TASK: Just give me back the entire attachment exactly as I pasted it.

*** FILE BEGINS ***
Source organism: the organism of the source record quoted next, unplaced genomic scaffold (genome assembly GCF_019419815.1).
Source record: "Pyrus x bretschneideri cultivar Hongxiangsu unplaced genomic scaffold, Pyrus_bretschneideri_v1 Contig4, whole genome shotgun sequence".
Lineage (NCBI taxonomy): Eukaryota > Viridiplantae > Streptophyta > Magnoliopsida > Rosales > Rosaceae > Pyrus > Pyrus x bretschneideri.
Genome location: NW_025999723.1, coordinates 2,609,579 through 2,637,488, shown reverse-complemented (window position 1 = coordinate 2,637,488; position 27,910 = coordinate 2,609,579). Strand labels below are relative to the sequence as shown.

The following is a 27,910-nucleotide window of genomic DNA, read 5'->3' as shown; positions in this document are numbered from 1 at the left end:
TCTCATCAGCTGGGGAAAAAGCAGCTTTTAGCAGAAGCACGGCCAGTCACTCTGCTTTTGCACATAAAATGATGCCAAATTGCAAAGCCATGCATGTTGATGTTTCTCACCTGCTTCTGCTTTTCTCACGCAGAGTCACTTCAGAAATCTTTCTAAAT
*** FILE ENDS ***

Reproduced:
Source organism: the organism of the source record quoted next, unplaced genomic scaffold (genome assembly GCF_019419815.1).
Source record: "Pyrus x bretschneideri cultivar Hongxiangsu unplaced genomic scaffold, Pyrus_bretschneideri_v1 Contig4, whole genome shotgun sequence".
Lineage (NCBI taxonomy): Eukaryota > Viridiplantae > Streptophyta > Magnoliopsida > Rosales > Rosaceae > Pyrus > Pyrus x bretschneideri.
Genome location: NW_025999723.1, coordinates 2,609,579 through 2,637,488, shown reverse-complemented (window position 1 = coordinate 2,637,488; position 27,910 = coordinate 2,609,579). Strand labels below are relative to the sequence as shown.

The following is a 27,910-nucleotide window of genomic DNA, read 5'->3' as shown; positions in this document are numbered from 1 at the left end:
TCTCATCAGCTGGGGAAAAAGCAGCTTTTAGCAGAAGCACGGCCAGTCACTCTGCTTTTGCACATAAAATGATGCCAAATTGCAAAGCCATGCATGTTGATGTTTCTCACCTGCTTCTGCTTTTCTCACGCAGAGTCACTTCAGAAATCTTTCTAAAT